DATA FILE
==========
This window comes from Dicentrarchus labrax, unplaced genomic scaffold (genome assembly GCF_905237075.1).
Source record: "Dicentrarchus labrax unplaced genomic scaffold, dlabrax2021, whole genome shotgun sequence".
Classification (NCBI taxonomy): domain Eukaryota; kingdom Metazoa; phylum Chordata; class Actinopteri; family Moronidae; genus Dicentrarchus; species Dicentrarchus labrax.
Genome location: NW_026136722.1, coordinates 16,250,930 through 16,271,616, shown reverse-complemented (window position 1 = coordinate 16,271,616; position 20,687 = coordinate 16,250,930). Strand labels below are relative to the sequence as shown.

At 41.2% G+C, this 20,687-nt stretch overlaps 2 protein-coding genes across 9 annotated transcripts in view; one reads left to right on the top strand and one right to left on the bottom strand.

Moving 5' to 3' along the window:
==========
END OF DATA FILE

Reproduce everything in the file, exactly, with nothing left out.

This window comes from Dicentrarchus labrax, unplaced genomic scaffold (genome assembly GCF_905237075.1).
Source record: "Dicentrarchus labrax unplaced genomic scaffold, dlabrax2021, whole genome shotgun sequence".
Classification (NCBI taxonomy): domain Eukaryota; kingdom Metazoa; phylum Chordata; class Actinopteri; family Moronidae; genus Dicentrarchus; species Dicentrarchus labrax.
Genome location: NW_026136722.1, coordinates 16,250,930 through 16,271,616, shown reverse-complemented (window position 1 = coordinate 16,271,616; position 20,687 = coordinate 16,250,930). Strand labels below are relative to the sequence as shown.

At 41.2% G+C, this 20,687-nt stretch overlaps 2 protein-coding genes across 9 annotated transcripts in view; one reads left to right on the top strand and one right to left on the bottom strand.

Moving 5' to 3' along the window: